Which Joe gave his name to ‘sloppy joes’? We look at five interesting sandwiches and their lexical origins.
[mass noun] Latin of about ad 200–600.
- ‘In late Latin it was ‘re-in-plere’, and ‘re-’ had already lost its basic idea of ‘again’.’
- ‘The origin of the word ‘forest’ believed to come from the late Latin ‘forestis silva’, which was apparently applied to areas of land used by the Emperor Charlemagne for hunting.’
- ‘Classicism, however, is not simply the pursuit of the values inherent in ‘the classic’, despite its common etymological root in late Latin as a term denoting ‘textbook’ excellence.’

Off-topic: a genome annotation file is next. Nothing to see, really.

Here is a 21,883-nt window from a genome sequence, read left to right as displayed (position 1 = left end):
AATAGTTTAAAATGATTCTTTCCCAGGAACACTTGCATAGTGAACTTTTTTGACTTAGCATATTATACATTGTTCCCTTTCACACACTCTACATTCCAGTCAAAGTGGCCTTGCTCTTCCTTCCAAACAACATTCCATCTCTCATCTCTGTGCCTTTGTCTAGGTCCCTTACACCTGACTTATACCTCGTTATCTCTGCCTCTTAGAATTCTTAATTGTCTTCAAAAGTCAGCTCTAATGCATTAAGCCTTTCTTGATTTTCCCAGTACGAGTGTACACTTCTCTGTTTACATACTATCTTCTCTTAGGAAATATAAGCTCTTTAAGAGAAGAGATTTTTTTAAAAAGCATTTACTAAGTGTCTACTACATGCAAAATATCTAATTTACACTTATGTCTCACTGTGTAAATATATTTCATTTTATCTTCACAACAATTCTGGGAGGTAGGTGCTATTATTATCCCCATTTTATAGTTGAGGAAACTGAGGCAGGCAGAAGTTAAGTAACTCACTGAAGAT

- ‘It seems to have been one variety of white onion which, in late Latin, bore the name unio, meaning a single white pearl.’
We take a look at several popular, though confusing, punctuation marks.
From Afghanistan to Zimbabwe, discover surprising and intriguing language facts from around the globe.
The definitions of ‘buddy’ and ‘bro’ in the OED have recently been revised. We explore their history and increase in popularity.